REVIEW: Disobedience


A New York-based photographer, Ronit (Rachel Weisz) receives a call from her past: her father, an esteemable rabbi in London’s Orthodox Jewish community, has passed away, and she is invited back. She isn’t exactly welcome, however. Staying with her now-married old friends, Esti (Rachel McAdams) and Dovid (Alessandro Nivola), a barely veiled secret comes to light - Esti and Ronit had a teenaged affair that was discovered by their shocked elders, driving Esti into the closet and Ronit to a different city. Her return threatens to unravel years of delicate cover-up and once again throw the conservative community into disarray, a taut situation that could lead to tense drama, driven by cultural discomfort and hidden desires.

So why doesn’t it uit work?

The filmmaking, though competent, may be its main obstacle to greatness. Director Sebastián Lelio ( Fantastic Woma) has chosen a muted, sterile look for the film, using a murky and grayish palette, and using a shallow focus for many shots that blurs out half the action. Adding to this is the quality of sound, recorded seemingly an inch away and emphasising every quavery breath and half-murmured conversation. Given that the wintry London backdrop doesn’t exactly add life to the proceedings, it only serves to dull potential rises in emotion, and create a cold sameness to most of the scenes. There were moments of genuine conflict, even comedy, where I felt the energy in the theatre visibly pick up — a Shabbat dinner interrupted by Ronit’s dry mockery of her religion, or a conversation between the trio heavy with unspoken truths — but this aesthetic sabotages the characters everytime this happens, with the most mundane of lines shown in close-up and whispered like a precious secret. Though this could just be an obvious parallel to Esti’s quietly repressed sexuality and the institution’s strict conformity, the drama longs for some more culturally-steeped wit, or some classical sweep (such as in the recent aro) hinted at by the occasionally stirring score.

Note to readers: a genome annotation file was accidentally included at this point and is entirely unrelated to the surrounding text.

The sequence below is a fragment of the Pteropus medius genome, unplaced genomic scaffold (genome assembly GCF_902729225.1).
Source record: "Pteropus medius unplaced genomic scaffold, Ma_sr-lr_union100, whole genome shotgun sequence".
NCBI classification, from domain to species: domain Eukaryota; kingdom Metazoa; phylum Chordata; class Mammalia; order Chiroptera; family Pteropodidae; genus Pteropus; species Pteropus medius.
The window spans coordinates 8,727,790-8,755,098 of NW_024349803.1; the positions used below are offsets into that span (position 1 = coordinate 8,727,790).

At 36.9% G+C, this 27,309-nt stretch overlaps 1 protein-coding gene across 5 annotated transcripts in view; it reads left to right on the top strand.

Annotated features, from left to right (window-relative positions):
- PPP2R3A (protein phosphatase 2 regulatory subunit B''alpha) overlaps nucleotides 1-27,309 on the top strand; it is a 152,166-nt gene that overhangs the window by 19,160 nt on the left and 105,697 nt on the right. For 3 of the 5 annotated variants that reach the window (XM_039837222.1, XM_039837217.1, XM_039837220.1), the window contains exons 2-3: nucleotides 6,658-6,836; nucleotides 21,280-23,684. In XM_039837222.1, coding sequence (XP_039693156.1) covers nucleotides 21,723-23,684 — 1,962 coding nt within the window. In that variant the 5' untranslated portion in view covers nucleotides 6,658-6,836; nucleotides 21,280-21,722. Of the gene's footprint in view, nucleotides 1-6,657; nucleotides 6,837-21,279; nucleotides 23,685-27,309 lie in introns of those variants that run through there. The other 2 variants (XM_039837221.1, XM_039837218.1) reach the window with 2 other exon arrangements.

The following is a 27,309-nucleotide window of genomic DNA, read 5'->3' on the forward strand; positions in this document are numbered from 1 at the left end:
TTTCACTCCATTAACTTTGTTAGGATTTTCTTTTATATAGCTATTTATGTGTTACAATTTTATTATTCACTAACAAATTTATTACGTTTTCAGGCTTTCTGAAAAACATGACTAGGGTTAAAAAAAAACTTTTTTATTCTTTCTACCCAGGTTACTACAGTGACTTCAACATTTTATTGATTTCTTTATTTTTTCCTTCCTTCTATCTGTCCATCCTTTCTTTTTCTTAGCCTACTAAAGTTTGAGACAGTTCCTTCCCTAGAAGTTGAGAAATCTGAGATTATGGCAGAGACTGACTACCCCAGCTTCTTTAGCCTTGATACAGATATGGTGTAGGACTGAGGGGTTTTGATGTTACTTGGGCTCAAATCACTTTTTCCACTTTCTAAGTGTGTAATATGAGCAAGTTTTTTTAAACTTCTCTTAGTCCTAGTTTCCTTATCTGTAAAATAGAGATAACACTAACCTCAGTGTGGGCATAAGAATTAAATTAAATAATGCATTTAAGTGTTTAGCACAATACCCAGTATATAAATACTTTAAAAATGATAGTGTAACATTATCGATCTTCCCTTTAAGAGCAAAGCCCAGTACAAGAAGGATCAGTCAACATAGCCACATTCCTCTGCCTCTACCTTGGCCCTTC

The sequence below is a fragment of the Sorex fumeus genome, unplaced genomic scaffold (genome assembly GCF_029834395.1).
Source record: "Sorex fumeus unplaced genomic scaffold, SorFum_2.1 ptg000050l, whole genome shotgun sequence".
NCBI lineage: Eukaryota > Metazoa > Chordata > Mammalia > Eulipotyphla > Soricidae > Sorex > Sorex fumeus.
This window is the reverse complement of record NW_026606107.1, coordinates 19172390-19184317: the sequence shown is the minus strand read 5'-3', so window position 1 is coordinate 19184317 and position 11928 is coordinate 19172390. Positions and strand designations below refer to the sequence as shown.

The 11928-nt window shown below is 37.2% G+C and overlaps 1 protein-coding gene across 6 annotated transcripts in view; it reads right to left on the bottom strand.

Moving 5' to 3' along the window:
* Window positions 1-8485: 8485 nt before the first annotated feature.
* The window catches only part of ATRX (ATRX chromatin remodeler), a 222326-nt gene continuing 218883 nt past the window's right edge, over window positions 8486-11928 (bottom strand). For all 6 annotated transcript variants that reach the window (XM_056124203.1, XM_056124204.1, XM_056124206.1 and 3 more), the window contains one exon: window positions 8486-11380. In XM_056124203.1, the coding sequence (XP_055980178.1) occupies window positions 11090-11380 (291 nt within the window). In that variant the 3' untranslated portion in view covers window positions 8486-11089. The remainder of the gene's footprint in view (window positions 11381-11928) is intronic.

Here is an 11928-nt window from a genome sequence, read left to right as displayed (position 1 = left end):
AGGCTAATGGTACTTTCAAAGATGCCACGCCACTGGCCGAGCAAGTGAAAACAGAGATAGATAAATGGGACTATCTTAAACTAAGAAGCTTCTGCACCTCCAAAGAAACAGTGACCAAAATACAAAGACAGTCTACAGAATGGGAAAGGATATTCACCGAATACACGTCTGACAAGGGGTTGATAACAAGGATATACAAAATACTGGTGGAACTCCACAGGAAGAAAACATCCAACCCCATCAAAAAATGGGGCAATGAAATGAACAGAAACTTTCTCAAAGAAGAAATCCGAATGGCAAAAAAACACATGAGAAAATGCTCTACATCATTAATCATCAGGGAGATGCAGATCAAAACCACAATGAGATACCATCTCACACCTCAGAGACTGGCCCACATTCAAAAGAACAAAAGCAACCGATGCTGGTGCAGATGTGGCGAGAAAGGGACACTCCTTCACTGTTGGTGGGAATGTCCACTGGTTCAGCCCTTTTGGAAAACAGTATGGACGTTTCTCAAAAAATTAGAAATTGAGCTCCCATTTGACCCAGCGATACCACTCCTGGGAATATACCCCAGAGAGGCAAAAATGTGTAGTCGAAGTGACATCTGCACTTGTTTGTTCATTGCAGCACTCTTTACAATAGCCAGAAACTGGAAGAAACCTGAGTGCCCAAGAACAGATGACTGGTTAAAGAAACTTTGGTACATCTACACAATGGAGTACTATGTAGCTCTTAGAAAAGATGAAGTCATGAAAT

At the least, the top-rate cast keeps things compelling whenever it threatens to drag. Weisz, always great, is the main draw as a free-willed and outspoken catalyst to change, maintaining an intelligent humour and dignity in every movement. McAdams (also always great) is saddled with the less interesting part, a reserved victim of circumstance who throws off years of sexual restraint, so it’s a testament to her immense talent that she matches Weisz step for step. The chemistry between the two is more than palpable, close to erupting from their first moments onscreen, and their brief moments of togetherness are infused with a sudden verve. This culminates in an extremely effective and intimate sex scene, one that speaks to the narrative in a clear way and is drawn from the pair’s agency rather than a voyeuristic perspective. Weisz

co-edited the scene to make sure it properly represented the characters, and her voice is clear throughout, breaking taboos you didn’t even know needed breaking.

The last act of the film is when it finally begins to pick up steam, but one can’t help but wish everything preceding the conclusion was better tied to it. The addition of Dovid’s voice to the narrative arcs is a well-needed breath of fresh air as he grapples with his faith, including a transcendent moment where the camera pushes in to a chorus of traditional music, and a brilliantly told sermon to the followers. But by the end, it doesn’t feel like any of these characters have had truly fleshed-out stories. It’s more like three half-formed narratives grappling for precedence scene-by-scene, though by the end these frustrations had almost been forgotten.

Pulp Editors